Accidental Deletes on External Storage: How Volume Protection can Prevent a Disaster

Nathan Williams, iTech Solutions

If you have an IBM SAN (Storwize or FlashSystem family) then you may be familiar with the process of deleting volumes within the storage management GUI. It’s basically as simple as right-clicking on a volume and selecting “delete.” Pretty easy, but as we all know sometimes easy is dangerous. Have you ever considered what would happen if you tried to delete something that might actually be in use? IBM has thought of that, too. The delete process is a one-way trip and there are a couple of checks in place to make sure that you’re paying attention before you commit to something so drastic.

First, the system prompts you to confirm the number of volumes you are trying to delete. This is a simple check that helps catch selection errors. By asking the administrator to confirm that they really did want to delete x volumes, we can be reasonably sure that the action is at least intentional.

Next, the system checks to see if the volumes are still mapped to a host. If they are, a 2nd dialog is tossed up asking the administrator to address the situation. Theoretically, we shouldn’t be deleting volumes that are still being presented to a system as valid storage, but perhaps the host is being decommissioned or there is some other extenuating circumstance so this is again really just a sanity check. A checkbox is provided to allow for an override and force deleting the volumes regardless of their mapped status.

So, thus far we have seen a few checkpoints but in the event that we are mistaken about which volumes we should be deleting or if we are just not paying attention, there really hasn’t been anything to stop us from removing a volume that is actually being used. This is of course not good; deleting a volume out from under your production system is a recipe for a Very Bad Day. Fortunately, there is a way to put one more layer of protection between us and a whole lotta ‘splainin‘. Enter, Volume Protection!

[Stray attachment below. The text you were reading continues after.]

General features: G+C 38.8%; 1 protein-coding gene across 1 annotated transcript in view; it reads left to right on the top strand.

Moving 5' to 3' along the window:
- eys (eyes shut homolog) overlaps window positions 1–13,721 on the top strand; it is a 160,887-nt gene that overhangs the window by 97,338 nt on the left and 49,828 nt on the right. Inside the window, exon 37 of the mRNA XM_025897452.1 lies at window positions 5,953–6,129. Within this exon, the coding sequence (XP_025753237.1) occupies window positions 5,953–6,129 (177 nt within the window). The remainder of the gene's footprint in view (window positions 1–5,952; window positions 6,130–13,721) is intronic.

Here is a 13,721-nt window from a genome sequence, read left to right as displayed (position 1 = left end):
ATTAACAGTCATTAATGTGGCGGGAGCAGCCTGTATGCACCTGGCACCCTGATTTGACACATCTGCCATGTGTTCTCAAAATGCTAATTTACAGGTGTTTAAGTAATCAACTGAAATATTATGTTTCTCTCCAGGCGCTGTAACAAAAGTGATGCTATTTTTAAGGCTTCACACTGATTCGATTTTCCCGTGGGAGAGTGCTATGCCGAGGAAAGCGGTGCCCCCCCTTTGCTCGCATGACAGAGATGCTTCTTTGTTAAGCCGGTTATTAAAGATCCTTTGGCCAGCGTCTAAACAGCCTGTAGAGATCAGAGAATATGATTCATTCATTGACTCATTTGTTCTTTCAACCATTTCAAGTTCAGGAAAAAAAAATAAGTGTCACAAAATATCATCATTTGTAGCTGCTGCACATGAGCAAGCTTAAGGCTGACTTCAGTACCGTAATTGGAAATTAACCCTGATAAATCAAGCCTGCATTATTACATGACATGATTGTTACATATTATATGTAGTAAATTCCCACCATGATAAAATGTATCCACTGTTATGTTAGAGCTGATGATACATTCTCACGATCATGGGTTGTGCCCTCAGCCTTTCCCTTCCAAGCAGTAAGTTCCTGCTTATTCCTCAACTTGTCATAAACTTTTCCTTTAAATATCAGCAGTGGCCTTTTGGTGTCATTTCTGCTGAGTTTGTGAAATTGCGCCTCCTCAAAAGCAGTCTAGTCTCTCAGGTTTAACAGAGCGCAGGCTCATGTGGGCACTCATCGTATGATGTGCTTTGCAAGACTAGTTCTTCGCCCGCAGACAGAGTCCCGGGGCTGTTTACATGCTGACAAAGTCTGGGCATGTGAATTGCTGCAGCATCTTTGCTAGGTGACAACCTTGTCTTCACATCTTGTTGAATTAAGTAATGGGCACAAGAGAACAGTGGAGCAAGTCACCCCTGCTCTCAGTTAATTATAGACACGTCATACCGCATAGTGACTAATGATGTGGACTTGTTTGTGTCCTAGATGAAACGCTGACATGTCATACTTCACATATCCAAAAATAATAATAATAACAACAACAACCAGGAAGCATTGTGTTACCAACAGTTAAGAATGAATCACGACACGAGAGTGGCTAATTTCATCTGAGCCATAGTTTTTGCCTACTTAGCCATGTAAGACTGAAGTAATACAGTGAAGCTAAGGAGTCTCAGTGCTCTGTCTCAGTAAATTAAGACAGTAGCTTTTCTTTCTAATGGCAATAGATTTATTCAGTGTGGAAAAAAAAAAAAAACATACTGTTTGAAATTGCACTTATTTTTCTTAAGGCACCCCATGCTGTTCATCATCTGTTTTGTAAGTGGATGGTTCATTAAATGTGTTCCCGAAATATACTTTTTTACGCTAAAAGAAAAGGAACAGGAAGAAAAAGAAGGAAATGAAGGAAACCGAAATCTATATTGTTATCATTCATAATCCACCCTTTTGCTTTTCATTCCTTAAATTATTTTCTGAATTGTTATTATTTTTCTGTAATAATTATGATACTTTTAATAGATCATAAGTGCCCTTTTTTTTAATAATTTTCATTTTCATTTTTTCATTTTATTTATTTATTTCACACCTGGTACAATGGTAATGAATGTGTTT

Volume Protection is a feature which will prevent the deletion of volumes which have had recent I/O activity from any host. When enabled, a time limit is specified – essentially a “cool down” period during which the system will not allow a volume to be deleted if it has been used too recently. The time period is adjustable anywhere from 15 minutes to one day and there is no way to override this wait short of disabling the Volume Protection feature entirely. This feature can be configured from within the GUI under Settings > System.

The idea here is that any volume which has been used within the waiting period is considered “active” and should not be deleted, no matter how hard the administrator may try. The timeout ensures that active data is not removed too hastily or by mistake. As an added bonus, the Volume Protection feature actually applies to a number of actions that are not directly associated with volumes. Here’s a full list of actions which will be safeguarded within the Volume Protection time limit:

  • Deleting a volume
  • Deleting a volume copy
  • Deleting a host or a host cluster mapping
  • Deleting a storage pool
  • Deleting a host from an I/O group
  • Deleting a host or host cluster
  • Deleting a defined host port
  • Creating a remote-copy relationship

If you have a SAN, Volume Protection should be enabled and configured appropriately for your environment. This is even more important if you’re a shop that doesn’t make regular changes to your storage configuration, since unfamiliarity can lead to mistakes when you do need to perform maintenance. Check your setup and make sure this is turned on today – it’s easy to do, takes just a minute, and provides a free safety net against a very long fall.

Note: The Volume Protection feature has been available since version 7.4 of the Spectrum Virtualize software, but it is only accessible via command line through version 8.2. New systems delivered at version 8.3 or newer will have the feature enabled by default.

 

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